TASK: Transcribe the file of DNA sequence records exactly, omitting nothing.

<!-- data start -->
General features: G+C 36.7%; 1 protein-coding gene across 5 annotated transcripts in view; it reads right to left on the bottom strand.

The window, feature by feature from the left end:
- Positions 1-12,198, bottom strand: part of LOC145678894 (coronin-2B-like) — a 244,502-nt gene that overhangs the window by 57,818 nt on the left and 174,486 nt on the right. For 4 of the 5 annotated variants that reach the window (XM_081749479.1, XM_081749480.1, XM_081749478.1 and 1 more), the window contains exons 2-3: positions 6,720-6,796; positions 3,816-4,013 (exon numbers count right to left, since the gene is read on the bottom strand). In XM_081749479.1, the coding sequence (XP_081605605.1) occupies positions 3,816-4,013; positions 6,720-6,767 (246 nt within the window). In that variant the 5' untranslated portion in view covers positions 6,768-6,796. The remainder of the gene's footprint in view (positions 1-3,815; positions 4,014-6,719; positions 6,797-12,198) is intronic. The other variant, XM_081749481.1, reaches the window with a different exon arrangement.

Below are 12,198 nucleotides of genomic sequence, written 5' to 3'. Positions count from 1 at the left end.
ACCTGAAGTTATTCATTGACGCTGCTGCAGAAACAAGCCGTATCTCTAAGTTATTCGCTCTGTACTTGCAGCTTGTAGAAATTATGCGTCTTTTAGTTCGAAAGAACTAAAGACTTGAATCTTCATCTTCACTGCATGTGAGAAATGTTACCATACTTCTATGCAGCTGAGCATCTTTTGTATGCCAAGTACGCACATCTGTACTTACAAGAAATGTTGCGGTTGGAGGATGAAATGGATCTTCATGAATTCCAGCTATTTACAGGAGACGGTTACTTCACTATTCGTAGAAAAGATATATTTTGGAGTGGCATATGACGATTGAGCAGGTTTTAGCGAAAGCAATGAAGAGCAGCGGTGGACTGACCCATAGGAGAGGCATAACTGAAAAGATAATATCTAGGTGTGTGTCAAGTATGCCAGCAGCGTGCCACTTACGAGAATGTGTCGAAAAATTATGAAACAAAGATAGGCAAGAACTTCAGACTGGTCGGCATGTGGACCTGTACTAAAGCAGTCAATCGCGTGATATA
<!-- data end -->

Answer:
General features: G+C 36.7%; 1 protein-coding gene across 5 annotated transcripts in view; it reads right to left on the bottom strand.

The window, feature by feature from the left end:
- Positions 1-12,198, bottom strand: part of LOC145678894 (coronin-2B-like) — a 244,502-nt gene that overhangs the window by 57,818 nt on the left and 174,486 nt on the right. For 4 of the 5 annotated variants that reach the window (XM_081749479.1, XM_081749480.1, XM_081749478.1 and 1 more), the window contains exons 2-3: positions 6,720-6,796; positions 3,816-4,013 (exon numbers count right to left, since the gene is read on the bottom strand). In XM_081749479.1, the coding sequence (XP_081605605.1) occupies positions 3,816-4,013; positions 6,720-6,767 (246 nt within the window). In that variant the 5' untranslated portion in view covers positions 6,768-6,796. The remainder of the gene's footprint in view (positions 1-3,815; positions 4,014-6,719; positions 6,797-12,198) is intronic. The other variant, XM_081749481.1, reaches the window with a different exon arrangement.

Below are 12,198 nucleotides of genomic sequence, written 5' to 3'. Positions count from 1 at the left end.
ACCTGAAGTTATTCATTGACGCTGCTGCAGAAACAAGCCGTATCTCTAAGTTATTCGCTCTGTACTTGCAGCTTGTAGAAATTATGCGTCTTTTAGTTCGAAAGAACTAAAGACTTGAATCTTCATCTTCACTGCATGTGAGAAATGTTACCATACTTCTATGCAGCTGAGCATCTTTTGTATGCCAAGTACGCACATCTGTACTTACAAGAAATGTTGCGGTTGGAGGATGAAATGGATCTTCATGAATTCCAGCTATTTACAGGAGACGGTTACTTCACTATTCGTAGAAAAGATATATTTTGGAGTGGCATATGACGATTGAGCAGGTTTTAGCGAAAGCAATGAAGAGCAGCGGTGGACTGACCCATAGGAGAGGCATAACTGAAAAGATAATATCTAGGTGTGTGTCAAGTATGCCAGCAGCGTGCCACTTACGAGAATGTGTCGAAAAATTATGAAACAAAGATAGGCAAGAACTTCAGACTGGTCGGCATGTGGACCTGTACTAAAGCAGTCAATCGCGTGATATA